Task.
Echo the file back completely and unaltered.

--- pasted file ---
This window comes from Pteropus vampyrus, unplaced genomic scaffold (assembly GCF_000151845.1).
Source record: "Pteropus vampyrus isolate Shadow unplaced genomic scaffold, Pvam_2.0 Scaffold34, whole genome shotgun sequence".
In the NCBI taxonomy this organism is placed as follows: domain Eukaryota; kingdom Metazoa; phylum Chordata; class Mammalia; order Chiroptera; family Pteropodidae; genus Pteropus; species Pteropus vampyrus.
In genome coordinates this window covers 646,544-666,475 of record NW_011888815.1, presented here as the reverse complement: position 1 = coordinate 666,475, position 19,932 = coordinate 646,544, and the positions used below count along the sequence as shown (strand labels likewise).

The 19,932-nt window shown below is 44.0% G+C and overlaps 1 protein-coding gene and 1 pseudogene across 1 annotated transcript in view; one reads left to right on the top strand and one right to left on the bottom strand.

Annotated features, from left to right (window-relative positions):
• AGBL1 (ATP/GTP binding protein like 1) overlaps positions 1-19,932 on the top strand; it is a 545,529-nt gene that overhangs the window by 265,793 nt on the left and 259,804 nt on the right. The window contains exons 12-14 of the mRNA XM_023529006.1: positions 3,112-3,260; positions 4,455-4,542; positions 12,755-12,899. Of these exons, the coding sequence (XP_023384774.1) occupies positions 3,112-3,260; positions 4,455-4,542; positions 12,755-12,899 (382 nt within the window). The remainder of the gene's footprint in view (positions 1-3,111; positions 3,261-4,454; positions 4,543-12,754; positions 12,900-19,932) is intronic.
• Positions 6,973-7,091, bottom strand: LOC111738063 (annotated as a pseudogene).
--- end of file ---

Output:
This window comes from Pteropus vampyrus, unplaced genomic scaffold (assembly GCF_000151845.1).
Source record: "Pteropus vampyrus isolate Shadow unplaced genomic scaffold, Pvam_2.0 Scaffold34, whole genome shotgun sequence".
In the NCBI taxonomy this organism is placed as follows: domain Eukaryota; kingdom Metazoa; phylum Chordata; class Mammalia; order Chiroptera; family Pteropodidae; genus Pteropus; species Pteropus vampyrus.
In genome coordinates this window covers 646,544-666,475 of record NW_011888815.1, presented here as the reverse complement: position 1 = coordinate 666,475, position 19,932 = coordinate 646,544, and the positions used below count along the sequence as shown (strand labels likewise).

The 19,932-nt window shown below is 44.0% G+C and overlaps 1 protein-coding gene and 1 pseudogene across 1 annotated transcript in view; one reads left to right on the top strand and one right to left on the bottom strand.

Annotated features, from left to right (window-relative positions):
• AGBL1 (ATP/GTP binding protein like 1) overlaps positions 1-19,932 on the top strand; it is a 545,529-nt gene that overhangs the window by 265,793 nt on the left and 259,804 nt on the right. The window contains exons 12-14 of the mRNA XM_023529006.1: positions 3,112-3,260; positions 4,455-4,542; positions 12,755-12,899. Of these exons, the coding sequence (XP_023384774.1) occupies positions 3,112-3,260; positions 4,455-4,542; positions 12,755-12,899 (382 nt within the window). The remainder of the gene's footprint in view (positions 1-3,111; positions 3,261-4,454; positions 4,543-12,754; positions 12,900-19,932) is intronic.
• Positions 6,973-7,091, bottom strand: LOC111738063 (annotated as a pseudogene).